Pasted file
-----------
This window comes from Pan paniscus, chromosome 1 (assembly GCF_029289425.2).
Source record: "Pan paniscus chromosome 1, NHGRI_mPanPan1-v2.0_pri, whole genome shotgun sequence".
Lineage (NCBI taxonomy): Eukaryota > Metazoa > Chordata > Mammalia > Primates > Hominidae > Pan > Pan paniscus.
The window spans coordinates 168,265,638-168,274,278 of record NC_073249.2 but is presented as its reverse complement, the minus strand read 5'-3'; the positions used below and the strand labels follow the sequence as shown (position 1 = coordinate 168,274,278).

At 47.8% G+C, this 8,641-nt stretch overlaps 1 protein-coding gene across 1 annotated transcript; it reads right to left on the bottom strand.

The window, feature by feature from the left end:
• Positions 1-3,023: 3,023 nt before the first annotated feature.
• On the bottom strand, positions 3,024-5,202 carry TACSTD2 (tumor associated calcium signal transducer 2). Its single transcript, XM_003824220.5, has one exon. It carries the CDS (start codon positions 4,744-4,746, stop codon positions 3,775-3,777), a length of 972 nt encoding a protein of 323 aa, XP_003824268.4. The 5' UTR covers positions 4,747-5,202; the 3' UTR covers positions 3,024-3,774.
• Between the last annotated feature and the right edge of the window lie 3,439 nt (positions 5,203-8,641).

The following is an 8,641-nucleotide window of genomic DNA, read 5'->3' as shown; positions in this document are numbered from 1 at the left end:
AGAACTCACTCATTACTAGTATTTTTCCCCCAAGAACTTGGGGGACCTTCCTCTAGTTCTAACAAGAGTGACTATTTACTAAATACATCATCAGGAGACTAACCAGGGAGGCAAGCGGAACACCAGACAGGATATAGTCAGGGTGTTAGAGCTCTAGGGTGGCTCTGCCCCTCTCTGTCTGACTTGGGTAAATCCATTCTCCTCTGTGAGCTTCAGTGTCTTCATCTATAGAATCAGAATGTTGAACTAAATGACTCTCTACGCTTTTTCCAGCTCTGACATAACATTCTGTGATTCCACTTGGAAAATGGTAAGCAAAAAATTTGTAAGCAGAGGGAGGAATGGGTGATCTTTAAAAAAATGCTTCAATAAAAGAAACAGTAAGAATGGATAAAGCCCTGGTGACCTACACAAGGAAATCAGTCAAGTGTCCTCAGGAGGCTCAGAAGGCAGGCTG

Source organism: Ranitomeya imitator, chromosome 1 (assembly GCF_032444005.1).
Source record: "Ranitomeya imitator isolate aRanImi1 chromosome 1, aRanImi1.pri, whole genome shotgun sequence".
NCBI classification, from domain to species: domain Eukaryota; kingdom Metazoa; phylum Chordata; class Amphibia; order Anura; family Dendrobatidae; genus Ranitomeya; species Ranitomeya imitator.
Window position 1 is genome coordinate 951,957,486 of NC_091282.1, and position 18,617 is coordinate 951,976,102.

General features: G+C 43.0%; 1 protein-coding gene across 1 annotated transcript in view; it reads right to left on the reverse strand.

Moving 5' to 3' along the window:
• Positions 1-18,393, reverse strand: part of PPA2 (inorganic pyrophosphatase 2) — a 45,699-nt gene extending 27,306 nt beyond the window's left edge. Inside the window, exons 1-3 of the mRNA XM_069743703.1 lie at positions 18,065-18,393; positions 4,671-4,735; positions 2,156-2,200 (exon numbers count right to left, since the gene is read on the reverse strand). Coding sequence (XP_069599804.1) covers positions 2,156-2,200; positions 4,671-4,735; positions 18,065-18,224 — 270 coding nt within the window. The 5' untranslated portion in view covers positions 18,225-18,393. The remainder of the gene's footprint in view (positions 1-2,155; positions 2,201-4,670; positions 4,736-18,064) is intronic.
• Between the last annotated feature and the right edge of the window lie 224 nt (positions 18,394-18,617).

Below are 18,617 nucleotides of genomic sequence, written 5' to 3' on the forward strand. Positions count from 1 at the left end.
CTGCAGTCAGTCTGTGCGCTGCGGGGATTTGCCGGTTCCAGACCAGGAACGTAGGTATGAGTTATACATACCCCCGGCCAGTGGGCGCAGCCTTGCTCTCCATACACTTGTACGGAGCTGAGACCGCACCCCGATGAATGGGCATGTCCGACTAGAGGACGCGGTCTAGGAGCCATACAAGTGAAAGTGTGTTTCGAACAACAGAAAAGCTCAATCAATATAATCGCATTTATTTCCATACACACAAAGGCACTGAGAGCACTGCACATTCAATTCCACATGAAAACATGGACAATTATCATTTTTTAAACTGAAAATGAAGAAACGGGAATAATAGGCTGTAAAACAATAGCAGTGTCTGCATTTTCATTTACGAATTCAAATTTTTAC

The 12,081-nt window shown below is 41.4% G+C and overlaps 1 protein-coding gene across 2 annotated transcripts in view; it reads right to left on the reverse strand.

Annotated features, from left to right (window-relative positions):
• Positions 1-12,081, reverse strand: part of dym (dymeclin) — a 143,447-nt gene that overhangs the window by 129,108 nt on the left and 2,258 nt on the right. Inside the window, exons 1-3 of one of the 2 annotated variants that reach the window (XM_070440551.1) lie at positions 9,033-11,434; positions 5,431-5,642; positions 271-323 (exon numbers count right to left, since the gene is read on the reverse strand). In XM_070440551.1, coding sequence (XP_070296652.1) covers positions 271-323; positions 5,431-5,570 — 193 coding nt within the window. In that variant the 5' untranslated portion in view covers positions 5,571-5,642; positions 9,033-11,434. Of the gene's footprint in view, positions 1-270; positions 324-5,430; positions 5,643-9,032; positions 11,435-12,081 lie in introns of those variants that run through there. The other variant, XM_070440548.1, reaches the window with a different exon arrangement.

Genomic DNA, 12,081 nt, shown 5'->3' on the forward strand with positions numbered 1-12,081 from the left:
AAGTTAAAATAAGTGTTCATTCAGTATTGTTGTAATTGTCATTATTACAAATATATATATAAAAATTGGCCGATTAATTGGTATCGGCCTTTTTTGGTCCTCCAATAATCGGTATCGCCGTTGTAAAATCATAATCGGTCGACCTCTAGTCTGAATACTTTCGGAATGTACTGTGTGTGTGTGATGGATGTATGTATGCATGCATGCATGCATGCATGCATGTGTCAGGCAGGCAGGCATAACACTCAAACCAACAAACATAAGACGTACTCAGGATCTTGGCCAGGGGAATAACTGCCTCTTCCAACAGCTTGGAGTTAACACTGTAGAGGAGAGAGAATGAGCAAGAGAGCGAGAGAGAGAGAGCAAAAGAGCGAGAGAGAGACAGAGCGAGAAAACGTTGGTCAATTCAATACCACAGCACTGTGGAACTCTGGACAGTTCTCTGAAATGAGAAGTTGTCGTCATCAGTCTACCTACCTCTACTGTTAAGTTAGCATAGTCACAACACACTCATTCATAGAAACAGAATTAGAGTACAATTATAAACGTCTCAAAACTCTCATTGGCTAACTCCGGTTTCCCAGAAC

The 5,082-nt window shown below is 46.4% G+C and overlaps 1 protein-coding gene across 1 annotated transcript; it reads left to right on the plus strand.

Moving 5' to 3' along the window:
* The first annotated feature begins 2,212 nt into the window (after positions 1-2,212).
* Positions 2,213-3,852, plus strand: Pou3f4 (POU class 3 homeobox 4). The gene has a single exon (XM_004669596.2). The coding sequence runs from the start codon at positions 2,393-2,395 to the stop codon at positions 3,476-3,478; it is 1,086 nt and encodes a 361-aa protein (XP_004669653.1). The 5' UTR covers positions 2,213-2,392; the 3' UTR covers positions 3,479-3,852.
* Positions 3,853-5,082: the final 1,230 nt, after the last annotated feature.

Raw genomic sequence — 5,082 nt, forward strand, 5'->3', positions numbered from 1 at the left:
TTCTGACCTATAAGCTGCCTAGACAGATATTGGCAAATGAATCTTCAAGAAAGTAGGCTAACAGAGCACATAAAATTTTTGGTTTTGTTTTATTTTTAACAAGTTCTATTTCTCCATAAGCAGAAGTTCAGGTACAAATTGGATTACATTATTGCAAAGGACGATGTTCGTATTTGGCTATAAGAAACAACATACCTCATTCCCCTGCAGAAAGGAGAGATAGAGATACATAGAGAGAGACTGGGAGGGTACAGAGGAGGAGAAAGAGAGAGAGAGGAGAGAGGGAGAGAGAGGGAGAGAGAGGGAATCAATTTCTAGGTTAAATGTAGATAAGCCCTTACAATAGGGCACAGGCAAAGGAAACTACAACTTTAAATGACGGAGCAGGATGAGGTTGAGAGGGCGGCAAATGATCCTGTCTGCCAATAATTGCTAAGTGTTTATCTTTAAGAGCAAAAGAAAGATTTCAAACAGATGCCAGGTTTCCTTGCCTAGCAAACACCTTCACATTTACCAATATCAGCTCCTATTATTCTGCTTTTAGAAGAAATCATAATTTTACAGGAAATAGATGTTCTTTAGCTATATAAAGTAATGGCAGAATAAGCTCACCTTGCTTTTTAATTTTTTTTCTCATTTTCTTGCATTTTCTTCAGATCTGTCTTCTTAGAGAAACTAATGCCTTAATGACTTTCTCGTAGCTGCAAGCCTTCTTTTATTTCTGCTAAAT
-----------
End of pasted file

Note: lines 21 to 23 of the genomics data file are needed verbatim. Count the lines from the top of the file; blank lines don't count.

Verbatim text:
CTGCAGTCAGTCTGTGCGCTGCGGGGATTTGCCGGTTCCAGACCAGGAACGTAGGTATGAGTTATACATACCCCCGGCCAGTGGGCGCAGCCTTGCTCTCCATACACTTGTACGGAGCTGAGACCGCACCCCGATGAATGGGCATGTCCGACTAGAGGACGCGGTCTAGGAGCCATACAAGTGAAAGTGTGTTTCGAACAACAGAAAAGCTCAATCAATATAATCGCATTTATTTCCATACACACAAAGGCACTGAGAGCACTGCACATTCAATTCCACATGAAAACATGGACAATTATCATTTTTTAAACTGAAAATGAAGAAACGGGAATAATAGGCTGTAAAACAATAGCAGTGTCTGCATTTTCATTTACGAATTCAAATTTTTAC

The 12,081-nt window shown below is 41.4% G+C and overlaps 1 protein-coding gene across 2 annotated transcripts in view; it reads right to left on the reverse strand.

Annotated features, from left to right (window-relative positions):